“Who told you that? I’ve never heard that old wives tale, but then I don’t hang out with old wives like you do.”
“So you are not bothered? You’ll be able to sleep like a baby, with all the shrieking wind and howling wolves?”
“Slim, you know damned fine that there are no wolves around here; I have never seen any. You know that they are all up in the high country, in the forests. They only come down if the snow gets too deep for them to hunt. So just leave it. If the dead ones are after me, they are after you as well.”
By now they were eating, chewing hard through what a coyote would veer away from and which would make a dog sick. At least the coffee was drinkable, even though Slim complained that it was so strong that he would not be able to sleep. Nothing else was said about the dead souls, but it was an uneasy silence which fell between the two friends.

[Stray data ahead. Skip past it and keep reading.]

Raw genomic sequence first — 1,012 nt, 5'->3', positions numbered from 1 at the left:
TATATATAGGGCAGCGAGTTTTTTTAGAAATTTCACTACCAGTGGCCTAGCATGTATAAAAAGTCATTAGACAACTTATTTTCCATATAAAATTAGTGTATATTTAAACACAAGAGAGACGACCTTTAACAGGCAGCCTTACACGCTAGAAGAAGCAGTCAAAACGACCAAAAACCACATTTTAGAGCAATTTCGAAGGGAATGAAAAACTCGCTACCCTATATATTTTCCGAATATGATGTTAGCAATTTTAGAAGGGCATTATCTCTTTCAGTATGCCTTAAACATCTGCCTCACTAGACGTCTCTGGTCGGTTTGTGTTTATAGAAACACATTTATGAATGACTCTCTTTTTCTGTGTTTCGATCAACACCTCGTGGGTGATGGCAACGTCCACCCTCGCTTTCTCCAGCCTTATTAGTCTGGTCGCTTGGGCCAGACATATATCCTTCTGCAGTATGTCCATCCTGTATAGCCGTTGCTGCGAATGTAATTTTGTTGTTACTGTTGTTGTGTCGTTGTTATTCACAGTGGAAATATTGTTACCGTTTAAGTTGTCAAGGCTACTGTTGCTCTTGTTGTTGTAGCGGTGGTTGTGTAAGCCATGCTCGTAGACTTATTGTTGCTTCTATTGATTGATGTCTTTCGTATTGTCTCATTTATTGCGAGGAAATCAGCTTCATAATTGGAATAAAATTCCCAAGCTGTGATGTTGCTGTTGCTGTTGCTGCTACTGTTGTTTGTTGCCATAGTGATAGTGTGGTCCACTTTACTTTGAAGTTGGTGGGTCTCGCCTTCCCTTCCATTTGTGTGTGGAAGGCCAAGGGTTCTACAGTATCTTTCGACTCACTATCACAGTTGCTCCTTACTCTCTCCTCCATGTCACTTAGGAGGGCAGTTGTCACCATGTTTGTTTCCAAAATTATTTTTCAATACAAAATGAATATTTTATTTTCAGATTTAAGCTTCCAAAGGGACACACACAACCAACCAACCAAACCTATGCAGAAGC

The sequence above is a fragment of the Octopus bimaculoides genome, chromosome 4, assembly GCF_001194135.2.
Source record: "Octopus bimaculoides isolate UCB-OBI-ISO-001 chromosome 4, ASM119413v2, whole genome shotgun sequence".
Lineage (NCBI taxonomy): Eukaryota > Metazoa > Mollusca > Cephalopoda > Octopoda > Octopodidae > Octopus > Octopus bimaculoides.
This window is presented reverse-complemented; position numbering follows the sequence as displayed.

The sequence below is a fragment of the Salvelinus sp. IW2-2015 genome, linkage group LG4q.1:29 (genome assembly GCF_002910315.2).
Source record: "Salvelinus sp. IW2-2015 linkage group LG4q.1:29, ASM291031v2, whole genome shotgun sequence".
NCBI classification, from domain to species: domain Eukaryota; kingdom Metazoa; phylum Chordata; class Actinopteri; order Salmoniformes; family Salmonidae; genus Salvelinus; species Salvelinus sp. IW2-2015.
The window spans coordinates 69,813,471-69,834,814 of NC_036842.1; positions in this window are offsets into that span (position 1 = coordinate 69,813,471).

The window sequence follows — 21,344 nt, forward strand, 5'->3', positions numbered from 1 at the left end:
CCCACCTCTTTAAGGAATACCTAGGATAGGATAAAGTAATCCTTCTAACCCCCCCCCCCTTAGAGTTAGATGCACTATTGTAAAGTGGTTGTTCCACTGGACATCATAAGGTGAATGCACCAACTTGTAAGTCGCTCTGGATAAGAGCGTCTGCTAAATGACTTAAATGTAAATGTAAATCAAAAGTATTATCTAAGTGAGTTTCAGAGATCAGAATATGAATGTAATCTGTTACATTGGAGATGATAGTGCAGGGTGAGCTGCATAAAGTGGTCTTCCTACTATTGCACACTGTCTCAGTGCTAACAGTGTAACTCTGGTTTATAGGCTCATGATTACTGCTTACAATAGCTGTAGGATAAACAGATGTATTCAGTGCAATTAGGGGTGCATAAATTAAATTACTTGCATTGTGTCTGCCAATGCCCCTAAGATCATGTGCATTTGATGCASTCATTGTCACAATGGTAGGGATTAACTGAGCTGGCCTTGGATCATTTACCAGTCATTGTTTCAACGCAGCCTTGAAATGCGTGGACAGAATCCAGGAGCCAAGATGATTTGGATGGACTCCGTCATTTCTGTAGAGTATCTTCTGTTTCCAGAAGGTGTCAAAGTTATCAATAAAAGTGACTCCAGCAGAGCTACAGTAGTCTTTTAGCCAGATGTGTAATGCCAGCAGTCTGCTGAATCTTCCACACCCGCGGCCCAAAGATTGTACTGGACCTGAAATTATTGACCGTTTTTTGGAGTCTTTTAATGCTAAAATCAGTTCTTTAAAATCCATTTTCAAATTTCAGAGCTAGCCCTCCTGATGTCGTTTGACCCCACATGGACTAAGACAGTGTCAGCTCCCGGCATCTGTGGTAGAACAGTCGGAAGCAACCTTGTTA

At last they turned in. Jess made sure that the fire would stay burning almost until dawn, or so he hoped. He lay and watched the flickering shadows on the walls. The shadows themselves twisted and swirled like souls in torment, and the smoke itself billowed, surged and wafted, causing the throat to close against its acrid fumes.
Jess lay and watched the changing shapes which brought back the nightmare of war. He drifted and dozed between that dreamlike state, the neverland between waking and sleeping where the mind and imagination wanders in a subconscious fog, where it is difficult to remember what is real and what is the stuff of memories and mind-warping nightmares.